Subject: General Tech | January 14, 2014 - 01:27 PM | Jeremy Hellstrom
Tagged: net neutrality, legal, FCC
The US FCC has been told they do not have the authority to enforce its Network Neutrality rules as they have defined the Internet as something unique and therefor not covered under the existing common carriage regulations. These regulations have evolved for over 100 years from when they first referred to actual physical carriages transporting goods and have since expanded to less physical services such as cable TV. That has allowed government agencies to regulate providers and transporters of goods and services by accounting for almost any business practice that has been used since this regulations inception. Unfortunately as the FCC has chosen to define broadband internet as a distinct service the ruling today does make legal sense, there are no legal statutes on the books specifically about Net Neutrality and now the debate should shift to whether it is wiser to attempt to create a brand new set of regulations or if the FCC should attempt to change its stance and attempt to have common carrier regulations apply to broadband suppliers and their negotiations with both edge providers and end users. It is worth following the link from Slashdot to the ruling, it is 80 pages long but contains a lot of the history of the legal decisions that have lead to this point as well as containing some amusing analogies. After all, it is not like at least one mobile provider is already set to take advantage of the current unenforceable nature of net neutrality regulations.
"According to a report from Gizmodo, a U.S. Appeals Court has invalidated the FCC's Net Neutrality rules. From the decision: 'Given that the Commission has chosen to classify broadband providers in a manner that exempts them from treatment as common carriers, the Communications Act expressly prohibits the Commission from nonetheless regulating them as such."
Here is some more Tech News from around the web:
- AMD's Kaveri APU ships today touting 50 percent higher GPU performance @ The Inquirer
- New integrated quantum circuit is most complex ever @ Nanotechweb
- TechwareLabs Interview with be quiet at CES 2014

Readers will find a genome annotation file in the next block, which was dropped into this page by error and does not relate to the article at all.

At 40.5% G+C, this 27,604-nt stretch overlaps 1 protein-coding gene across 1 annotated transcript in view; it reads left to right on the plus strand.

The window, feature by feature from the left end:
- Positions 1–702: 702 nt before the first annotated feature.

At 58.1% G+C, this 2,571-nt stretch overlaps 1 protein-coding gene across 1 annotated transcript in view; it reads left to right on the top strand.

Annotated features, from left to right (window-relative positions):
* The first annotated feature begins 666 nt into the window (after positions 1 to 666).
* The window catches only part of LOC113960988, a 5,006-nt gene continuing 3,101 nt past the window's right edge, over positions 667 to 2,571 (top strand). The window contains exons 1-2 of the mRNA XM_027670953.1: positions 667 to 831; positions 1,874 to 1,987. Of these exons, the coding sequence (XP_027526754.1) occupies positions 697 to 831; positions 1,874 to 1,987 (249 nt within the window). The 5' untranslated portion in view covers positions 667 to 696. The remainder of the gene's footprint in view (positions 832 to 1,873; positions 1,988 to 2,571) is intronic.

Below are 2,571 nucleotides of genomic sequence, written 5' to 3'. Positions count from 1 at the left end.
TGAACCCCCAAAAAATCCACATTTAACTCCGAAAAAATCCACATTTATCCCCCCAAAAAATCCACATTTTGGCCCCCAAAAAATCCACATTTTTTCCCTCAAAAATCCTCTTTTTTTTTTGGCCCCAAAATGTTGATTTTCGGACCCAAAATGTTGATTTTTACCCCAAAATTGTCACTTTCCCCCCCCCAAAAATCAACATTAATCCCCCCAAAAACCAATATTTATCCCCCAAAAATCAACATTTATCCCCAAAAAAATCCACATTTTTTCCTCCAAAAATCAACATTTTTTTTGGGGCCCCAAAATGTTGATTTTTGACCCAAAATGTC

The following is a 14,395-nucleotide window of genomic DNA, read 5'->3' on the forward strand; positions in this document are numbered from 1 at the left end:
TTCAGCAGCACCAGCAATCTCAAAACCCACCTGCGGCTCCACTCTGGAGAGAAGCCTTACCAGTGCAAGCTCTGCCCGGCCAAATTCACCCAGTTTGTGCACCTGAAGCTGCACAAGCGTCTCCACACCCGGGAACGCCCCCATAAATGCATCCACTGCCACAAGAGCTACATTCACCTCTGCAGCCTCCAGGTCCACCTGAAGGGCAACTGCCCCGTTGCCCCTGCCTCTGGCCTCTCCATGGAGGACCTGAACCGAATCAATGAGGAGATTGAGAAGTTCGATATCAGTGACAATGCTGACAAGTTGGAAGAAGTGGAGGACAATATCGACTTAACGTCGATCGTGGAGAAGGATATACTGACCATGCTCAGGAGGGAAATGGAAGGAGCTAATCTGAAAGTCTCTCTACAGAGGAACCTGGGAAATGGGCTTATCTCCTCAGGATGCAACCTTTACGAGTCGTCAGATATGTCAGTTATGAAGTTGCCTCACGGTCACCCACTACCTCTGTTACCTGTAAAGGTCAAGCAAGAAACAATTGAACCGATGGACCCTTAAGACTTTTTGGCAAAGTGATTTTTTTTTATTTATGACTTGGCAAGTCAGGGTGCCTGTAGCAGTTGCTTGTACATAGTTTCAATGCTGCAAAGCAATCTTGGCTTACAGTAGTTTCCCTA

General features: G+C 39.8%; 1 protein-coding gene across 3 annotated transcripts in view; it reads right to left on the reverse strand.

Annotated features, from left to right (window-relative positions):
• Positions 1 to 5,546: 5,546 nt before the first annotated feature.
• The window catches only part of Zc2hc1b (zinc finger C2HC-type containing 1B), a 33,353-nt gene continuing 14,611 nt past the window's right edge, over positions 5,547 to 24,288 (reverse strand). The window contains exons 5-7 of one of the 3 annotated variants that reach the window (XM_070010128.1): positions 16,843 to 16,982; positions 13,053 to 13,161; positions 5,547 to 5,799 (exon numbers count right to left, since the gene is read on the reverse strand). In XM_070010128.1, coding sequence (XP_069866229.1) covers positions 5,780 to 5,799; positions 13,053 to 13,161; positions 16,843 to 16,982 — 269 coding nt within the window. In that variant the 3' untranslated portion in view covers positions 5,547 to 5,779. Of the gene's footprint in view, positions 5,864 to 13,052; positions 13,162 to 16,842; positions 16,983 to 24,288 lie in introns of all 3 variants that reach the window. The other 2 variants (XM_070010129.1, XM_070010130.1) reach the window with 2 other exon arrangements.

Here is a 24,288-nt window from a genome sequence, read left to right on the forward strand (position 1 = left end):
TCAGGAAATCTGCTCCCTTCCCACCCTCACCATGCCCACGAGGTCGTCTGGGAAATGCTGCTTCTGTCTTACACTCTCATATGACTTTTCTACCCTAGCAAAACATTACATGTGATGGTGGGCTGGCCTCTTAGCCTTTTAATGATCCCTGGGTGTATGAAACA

- Lenovo: It could be YEARS before a US smartphone launch @ The Register
- Acer to start new operation strategy in April to focus on BYOC @ DigiTimes
- alve goes ahead with Oculus Rift SteamVR @ The Inquirer
Subject: General Tech, Graphics Cards | January 16, 2013 - 01:10 PM | Ryan Shrout
Tagged: stolen, nvidia, legal, Lawsuit, console, amd
Things might get interesting for a little while between AMD and NVIDIA again as a complaint has been filed by AMD accusing recently converted NVIDIA employee's of downloading and stealing 100,000 documents on the way out AMD's door.
The company alleges that Robert Feldstein, Manoo Desai, and Nicolas Kociuk collectively downloaded over 100,000 files onto external hard drives in the six months before leaving the company. All three and another manager, Richard Hagen, were accused of recruiting AMD employees after leaving for Nvidia.
The most senior of these employees is Robert Feldstein who was acting as the VP of Strategic Development at AMD before leaving for NVIDIA and was responsible for getting AMD inside the Nintendo Wii U as well as the upcoming Xbox and Playstation consoles due out this year. To say that "stealing" Feldstein was a big win for NVIDIA would seem like a bad pun now with the accusations on the table, but there, we said it.
After looking at the former employees computers AMD found that "Desai and Kociuk conspired with each other to misappropriate AMD's confidential, proprietary, and/or trade secret information; and/or to intentionally access AMD's protected computers, without authorization and/or in a way that exceeded their authorized access." And since Feldstein and Hagan were responsible for the recruitment of those former AMD employees, they were breaking the "no-solicitation of employees" agreement made before departure.
Obviously AMD hasn't come out with exactly what is in those 100,000 documents they accuse of being stolen, but the company is hoping that the US District Court in Massachusetts will help them recover the incriminating documents with a restraining order for all four current employees of NVIDIA forcing them to retain all current AMD-related documents.
The unfortunate part of this for AMD is that if the document leak is true, the damage has likely already been done and they will have to sue for damages down the road. NVIDA could be in for a world of hurt if the court finds that they were actively requesting those documents from the the four named in the complaint.
If you want to read all the legal source for this complaint, you can find it right here.
Get notified when we go live!